That’s exactly what happened here. A man walked up to Jesus and asked him precisely the right question. “What do I do to have eternal life?” By the way, that question appears in one form or another about half a dozen times in the New Testament. It’s a very key question. And he’s not the only person who asked it. But it opens up a marvelous opportunity to see what Jesus does with somebody who asks the right question. Now here is evangelistic training at its best. And I’ll tell you right now, and you’ll discover it as we more along, this is the hottest evangelistic prospect that appears in the New Testament. I mean, this seems like the most ripe potential convert of anybody. There’s no need to convince him about the voracity of Scripture –  the truth of the Bible. There’s no need to convince him about God. He’s already passed all of that. He just wants to know how to have eternal life. This is the evangelist’s dream inquiry, a man coming to seek eternal life.

     The amazing part of this story is that in the end the man walked away without receiving what he asked for. Now somebody might conclude that the hottest prospect in the New Testament confronted the most able witness, namely Jesus Christ. How in the world did Jesus miss this opportunity? In fact as we will read, Jesus not only missed the opportunity – that’s not probably the proper way to say it – but Jesus actually set up in front of that man an insurmountable barrier to the very eternal life which he wanted. You would say, if you were teaching an evangelism class, that Jesus flunked. What kind of evangelism is that where you have the fish on the hook and in the boat, and he somehow gets away? What happened? Well we’re going to find out as we open the Word of God and see how to obtain eternal life.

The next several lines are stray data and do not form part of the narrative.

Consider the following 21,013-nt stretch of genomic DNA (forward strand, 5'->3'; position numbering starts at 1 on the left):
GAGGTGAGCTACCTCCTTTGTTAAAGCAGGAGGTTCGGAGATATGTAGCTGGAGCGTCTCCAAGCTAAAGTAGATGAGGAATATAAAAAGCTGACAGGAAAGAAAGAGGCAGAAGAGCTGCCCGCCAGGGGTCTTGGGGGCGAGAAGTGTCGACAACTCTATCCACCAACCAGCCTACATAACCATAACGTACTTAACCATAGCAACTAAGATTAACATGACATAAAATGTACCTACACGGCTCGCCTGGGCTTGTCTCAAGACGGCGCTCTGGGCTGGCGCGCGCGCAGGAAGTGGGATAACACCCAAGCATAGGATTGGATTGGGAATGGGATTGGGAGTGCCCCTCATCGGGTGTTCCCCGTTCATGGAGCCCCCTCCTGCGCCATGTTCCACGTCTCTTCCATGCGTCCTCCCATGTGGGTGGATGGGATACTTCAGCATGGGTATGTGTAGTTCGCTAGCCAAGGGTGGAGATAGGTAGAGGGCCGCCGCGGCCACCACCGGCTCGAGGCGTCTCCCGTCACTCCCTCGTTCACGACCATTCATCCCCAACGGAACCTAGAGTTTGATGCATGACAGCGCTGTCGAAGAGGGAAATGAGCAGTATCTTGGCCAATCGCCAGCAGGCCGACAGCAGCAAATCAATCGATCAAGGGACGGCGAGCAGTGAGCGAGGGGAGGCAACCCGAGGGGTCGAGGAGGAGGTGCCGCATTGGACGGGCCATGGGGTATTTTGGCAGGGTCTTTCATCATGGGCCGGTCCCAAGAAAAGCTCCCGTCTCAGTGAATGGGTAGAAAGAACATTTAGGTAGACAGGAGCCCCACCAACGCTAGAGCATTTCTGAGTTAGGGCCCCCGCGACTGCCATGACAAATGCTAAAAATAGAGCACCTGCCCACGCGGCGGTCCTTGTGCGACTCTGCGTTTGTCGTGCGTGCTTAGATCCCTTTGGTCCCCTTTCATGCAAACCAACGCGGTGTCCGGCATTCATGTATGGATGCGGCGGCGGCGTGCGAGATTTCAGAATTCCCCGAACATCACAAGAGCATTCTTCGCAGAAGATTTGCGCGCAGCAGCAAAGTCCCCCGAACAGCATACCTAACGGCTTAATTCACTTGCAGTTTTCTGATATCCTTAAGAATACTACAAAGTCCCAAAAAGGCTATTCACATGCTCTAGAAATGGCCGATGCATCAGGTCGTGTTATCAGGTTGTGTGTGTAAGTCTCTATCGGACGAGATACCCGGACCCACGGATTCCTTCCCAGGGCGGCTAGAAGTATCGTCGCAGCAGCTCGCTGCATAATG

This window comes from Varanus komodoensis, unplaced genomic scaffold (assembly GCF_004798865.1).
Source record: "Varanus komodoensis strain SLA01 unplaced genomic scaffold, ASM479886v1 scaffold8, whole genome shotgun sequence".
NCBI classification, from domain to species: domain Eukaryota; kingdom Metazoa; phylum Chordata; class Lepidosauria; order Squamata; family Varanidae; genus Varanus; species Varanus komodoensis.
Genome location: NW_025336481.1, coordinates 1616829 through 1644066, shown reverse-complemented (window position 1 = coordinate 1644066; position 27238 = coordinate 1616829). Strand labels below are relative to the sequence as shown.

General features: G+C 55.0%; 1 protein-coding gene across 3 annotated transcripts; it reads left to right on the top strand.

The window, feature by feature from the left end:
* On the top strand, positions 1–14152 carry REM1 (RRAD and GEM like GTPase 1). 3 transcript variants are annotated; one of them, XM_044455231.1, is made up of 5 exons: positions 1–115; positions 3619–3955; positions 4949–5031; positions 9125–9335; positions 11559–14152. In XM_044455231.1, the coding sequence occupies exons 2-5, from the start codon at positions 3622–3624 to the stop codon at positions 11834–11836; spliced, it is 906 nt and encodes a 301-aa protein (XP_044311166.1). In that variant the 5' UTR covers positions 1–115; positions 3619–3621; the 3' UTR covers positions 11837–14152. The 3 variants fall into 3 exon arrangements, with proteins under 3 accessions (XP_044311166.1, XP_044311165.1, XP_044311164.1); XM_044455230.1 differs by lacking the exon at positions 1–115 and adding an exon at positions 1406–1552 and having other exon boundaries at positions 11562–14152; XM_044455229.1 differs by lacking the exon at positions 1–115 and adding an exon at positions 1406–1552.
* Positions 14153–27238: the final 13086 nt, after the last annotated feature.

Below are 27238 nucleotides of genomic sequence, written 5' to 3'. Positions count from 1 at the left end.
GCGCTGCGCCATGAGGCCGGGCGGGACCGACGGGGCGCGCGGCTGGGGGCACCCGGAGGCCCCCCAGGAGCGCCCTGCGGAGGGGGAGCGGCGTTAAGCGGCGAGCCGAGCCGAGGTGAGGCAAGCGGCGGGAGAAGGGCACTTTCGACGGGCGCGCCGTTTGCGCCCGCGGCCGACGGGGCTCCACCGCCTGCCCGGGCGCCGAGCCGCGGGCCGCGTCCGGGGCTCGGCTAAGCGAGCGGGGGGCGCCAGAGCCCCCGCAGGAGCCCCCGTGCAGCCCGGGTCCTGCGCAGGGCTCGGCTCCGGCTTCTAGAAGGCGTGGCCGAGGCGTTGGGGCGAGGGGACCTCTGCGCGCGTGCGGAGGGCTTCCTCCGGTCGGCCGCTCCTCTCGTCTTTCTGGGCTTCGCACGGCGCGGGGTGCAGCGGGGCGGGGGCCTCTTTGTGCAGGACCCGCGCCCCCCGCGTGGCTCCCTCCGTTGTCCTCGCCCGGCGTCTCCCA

And I might add also, that we need the truth of this text in our day, because in our day Christianity abounds with unbiblical methods of evangelism. Now we have a lot of methods that do not square with what the Bible teaches about evangelism. We’re big on decisions and walking aisles and praying prayers and things like that. But we may miss the whole import of this text in such endeavors and may only imagine that the person has obtained eternal life, when the truth is they haven’t. Walter Chantry, writing a book called Today’s Gospel some years ago, said this, “On the shallow ground of man’s logic, large numbers have been led to assume they have a right to everlasting life and have been given an assurance which does not belong to them. Evangelicals are swelling the ranks of the diluted with a perverted gospel.” And they are contributing to that group of people who someday will say, “Lord, Lord,” and hear, “Depart from Me. I never knew you.” Here was a man who came to Jesus, asked the right question, went away without the eternal life he sought, and that is compelling to me, to make me want to know, what in the world did Jesus do with this man? How did He handle this man?